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"The socio-economic categories against which the operation of Oregon's PAS law has been tested have little or no relevance to concepts of vulnerability to 'assisted dying'"

Is physician-assisted suicide in Oregon as harmless as it is claimed?

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Research published in 2007 is called into question

It is often claimed by campaigners for 'assisted dying' that research has shown that in the US State of Oregon, where physician-assisted suicide was legalised in 1997, vulnerable people are not being put at risk.

The research in question was published in 2007 in the Journal of Medical Ethics and can be read in full here.

Two senior palliative care physicians in Britain, Professor Ilora Finlay and Professor Rob George, have now published a critique calling into question the validity of this research.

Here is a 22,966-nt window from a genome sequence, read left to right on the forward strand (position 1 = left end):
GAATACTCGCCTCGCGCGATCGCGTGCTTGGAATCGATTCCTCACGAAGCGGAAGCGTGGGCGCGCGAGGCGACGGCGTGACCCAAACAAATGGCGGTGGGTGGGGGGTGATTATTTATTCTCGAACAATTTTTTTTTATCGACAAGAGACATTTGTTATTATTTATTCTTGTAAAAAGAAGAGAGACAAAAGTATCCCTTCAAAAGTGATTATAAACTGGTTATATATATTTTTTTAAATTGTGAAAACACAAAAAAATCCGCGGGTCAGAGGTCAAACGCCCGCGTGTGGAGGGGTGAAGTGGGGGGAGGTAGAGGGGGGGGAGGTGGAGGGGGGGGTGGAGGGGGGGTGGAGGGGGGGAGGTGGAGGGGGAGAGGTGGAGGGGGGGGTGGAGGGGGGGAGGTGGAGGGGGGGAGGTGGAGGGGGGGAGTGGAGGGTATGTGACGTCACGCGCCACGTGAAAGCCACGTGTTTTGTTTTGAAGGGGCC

They argue that the methodology on which the research was based is flawed and that the conclusions drawn by the researchers do not stand up to rigorous scrutiny. They question, for example, the claim that physician-assisted suicide is not putting at risk the elderly or persons suffering from clinical depression.

Drawing on official data released by the Oregon Public Health Division, they show that the greatest resort to PAS in Oregon is among persons aged between 65 and 84 and, drawing on independent research published in 2008, that some people suffering from undiagnosed clinical depression have been issued with lethal drugs by doctors in Oregon with which to end their lives.

Notwithstanding the recent critical analysis of the 2007 research, the latter continues to be cited by campaigners for a change in British law as evidence that legalisation of 'assisted dying' does not put vulnerable people at risk.

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